By Robin John
I don’t remember my first visit to a church service. I am sure it was sometime in the late spring of 1957. I was a newborn and since that first visit I have attended in the vicinity of ten thousand services. Sometimes the service was held in a living room with a handful of people. Every so often it was at a conference jammed with thousands of worshipers. But most often it was in one of the three congregations that for significant portions of my life have functioned as my home church.
I grew up attending the Pentecostal church in my hometown in New Brunswick. Those years shaped me in ways that continue to surprise me. The next significant congregation was the church I helped plant in Victoria, British Columbia. For thirteen years this congregation; well, it took a couple of years to assemble a congregation, lived out the remarkable story of redemption again and again. I had a front row seat that enabled me to marvel at how God transformed sinners into saints.
In 1994 I became the academic dean at Gateway College of Evangelism, which not only required a change in location, it also transformed my role at church. As a result of this move, the last sixteen years my family and I have worshiped as part of the congregation now known as The Sanctuary in Hazelwood, Missouri. While I have filled in when needed as a member of the pastoral staff, my primary role at The Sanctuary is that of a member. And I love my church. To quote the English poet Elizabeth Barrett Browning, “Let me count the ways.”
I love my church because it helps me deepen my spiritual life. The heartfelt worship, the great preaching, and the helpful teaching help me keep my spiritual orientation straight. The world is full of competing voices and enticing new ideas that if encountered without the community of the church might lead me astray. With apologies for mixed metaphors, the certain sound of the church helps my spiritual anchor to hold.
I love my church because it models for me a redemptive community. The Sanctuary is not perfect. In fact, if you look closely at all, its flaws and weaknesses are clearly evident. However, it is the way as a whole that the church works in spite of its flaws and weaknesses that reveals the power of Christ’s redemption. Does it always happen? No. After all, The Sanctuary is made up of fallen image bearers. Sometimes members, including me, are petty and small-minded. But overall I have witnessed a forgiving community that cares for those whose lives have been negatively impacted by sin.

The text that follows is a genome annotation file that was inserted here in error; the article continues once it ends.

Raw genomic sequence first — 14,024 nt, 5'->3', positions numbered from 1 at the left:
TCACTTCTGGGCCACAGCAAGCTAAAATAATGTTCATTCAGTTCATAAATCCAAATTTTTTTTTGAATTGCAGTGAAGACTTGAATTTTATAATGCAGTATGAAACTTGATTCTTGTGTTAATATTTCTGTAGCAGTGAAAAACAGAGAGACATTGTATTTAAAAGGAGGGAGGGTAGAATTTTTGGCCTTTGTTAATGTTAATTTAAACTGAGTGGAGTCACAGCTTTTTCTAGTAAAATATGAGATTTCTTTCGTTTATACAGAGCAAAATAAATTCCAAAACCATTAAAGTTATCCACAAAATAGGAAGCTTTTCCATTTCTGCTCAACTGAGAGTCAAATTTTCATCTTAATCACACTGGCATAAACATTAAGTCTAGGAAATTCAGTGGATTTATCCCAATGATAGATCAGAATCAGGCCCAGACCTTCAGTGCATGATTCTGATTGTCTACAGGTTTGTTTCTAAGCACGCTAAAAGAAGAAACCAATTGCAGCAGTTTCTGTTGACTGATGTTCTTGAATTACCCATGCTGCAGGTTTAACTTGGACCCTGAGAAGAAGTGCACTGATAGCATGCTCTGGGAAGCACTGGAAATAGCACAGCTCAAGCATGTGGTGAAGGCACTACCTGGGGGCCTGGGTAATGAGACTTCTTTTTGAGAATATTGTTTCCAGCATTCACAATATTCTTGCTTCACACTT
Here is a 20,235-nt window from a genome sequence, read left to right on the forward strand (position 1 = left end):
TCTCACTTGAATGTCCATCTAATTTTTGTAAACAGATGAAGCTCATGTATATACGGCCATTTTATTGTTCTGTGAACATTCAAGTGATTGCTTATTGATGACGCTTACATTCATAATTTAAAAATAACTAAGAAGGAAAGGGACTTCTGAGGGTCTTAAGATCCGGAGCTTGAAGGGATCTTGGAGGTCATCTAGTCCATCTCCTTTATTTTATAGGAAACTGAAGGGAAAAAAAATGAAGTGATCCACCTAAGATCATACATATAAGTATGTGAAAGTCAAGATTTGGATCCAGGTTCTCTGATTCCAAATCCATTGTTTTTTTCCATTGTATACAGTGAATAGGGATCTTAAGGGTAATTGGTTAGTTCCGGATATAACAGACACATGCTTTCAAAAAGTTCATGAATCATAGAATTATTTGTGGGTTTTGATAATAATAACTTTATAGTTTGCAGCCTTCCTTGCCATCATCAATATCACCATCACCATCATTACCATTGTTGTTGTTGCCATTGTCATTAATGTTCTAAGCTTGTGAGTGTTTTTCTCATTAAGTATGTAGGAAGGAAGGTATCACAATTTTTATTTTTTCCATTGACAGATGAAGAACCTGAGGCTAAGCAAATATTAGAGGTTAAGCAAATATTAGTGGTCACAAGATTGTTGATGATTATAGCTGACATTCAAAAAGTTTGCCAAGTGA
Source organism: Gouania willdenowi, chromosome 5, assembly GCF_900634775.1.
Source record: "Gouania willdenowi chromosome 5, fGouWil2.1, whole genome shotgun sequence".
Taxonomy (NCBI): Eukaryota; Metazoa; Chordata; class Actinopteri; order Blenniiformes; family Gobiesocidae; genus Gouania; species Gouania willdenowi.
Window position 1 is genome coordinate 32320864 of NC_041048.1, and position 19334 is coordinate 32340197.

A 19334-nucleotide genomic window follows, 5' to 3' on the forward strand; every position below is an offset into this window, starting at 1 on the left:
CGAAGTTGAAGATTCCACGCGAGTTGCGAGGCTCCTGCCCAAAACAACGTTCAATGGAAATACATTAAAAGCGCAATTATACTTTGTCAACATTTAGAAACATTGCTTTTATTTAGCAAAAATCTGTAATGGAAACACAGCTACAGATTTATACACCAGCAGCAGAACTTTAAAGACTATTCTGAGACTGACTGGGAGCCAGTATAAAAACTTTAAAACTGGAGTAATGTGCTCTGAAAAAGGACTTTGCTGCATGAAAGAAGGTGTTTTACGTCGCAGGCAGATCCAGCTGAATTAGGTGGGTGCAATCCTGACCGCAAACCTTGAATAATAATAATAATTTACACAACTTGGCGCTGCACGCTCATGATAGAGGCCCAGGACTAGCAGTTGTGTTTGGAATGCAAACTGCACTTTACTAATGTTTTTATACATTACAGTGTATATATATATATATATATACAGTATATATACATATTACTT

I love my church because increasingly it reflects the diversity of my wider community. With each passing year, the congregation looks more like the neighborhood in which it is located. And while this is in some way a reflection of the church leadership, it is more a natural outgrowth of spiritual maturity. It is more organic than programmatic. Diversity happens not because it is noticed and promoted; it happens because people, regardless of ethnic or racial backgrounds, need the Lord. I think it looks a little bit like Heaven.
I love my church because it honors godly elders. The Sanctuary was founded a half a century ago by a small handful of members, some of whom still attend the church today. For decades these wonderful saints faithfully carried the lion’s share of the work associated with a vibrant church. They have been there when the move of God was rich and deep, and they have been there in the dry seasons that visit every church. The passing years have robbed them of energy and ability but the church regularly recognizes their sacrifice. Godly elders preach eloquent sermons, without words, on how to live out our salvation. They stand as witnesses that God is indeed faithful.
I love my church because it invests in children. Children’s ministry costs, both in time and in money. In business-speak, the ROI (return on investment) will probably take much longer than a good business consultant would advise. That is if ROI is counted only in finances. The Sanctuary knows that God calculates ROI differently. He passionately expressed His displeasure to the disciples when they attempted to exclude children from “valuable” time with Him. The Sanctuary has layers of children’s programs run by volunteers who understand how important children are to the Master. As Ann Ortland said many years ago, “Children are wet cement,” and the church’s passion to shape and care for that often messy cement even speaks well of the church.
I love my church because it knows how to give and frequently does so when money could be more “wisely” spent closer to home. The leadership of the church firmly believes it is more blessed to give than receive. Giving helps the church fulfill its mission to reach the whole world with the whole gospel. The Sanctuary understands that giving is not just funding programs, rather it is a primary way to reach the world.
The writer of Hebrews admonished his readers not to forsake their assembling together. And I know from years of pastoral ministry that every so often people need to be prodded a bit to remain faithful to church. But on the whole I can honestly echo the words of the psalmist who said, “I was glad when they said unto me, let us go to the house of the Lord.” I love my church.
This article “Why I Love My Church” by Robin John was excerpted from: Pentecostal Herald magazine. November 2010. It may be used for study & research purposes only.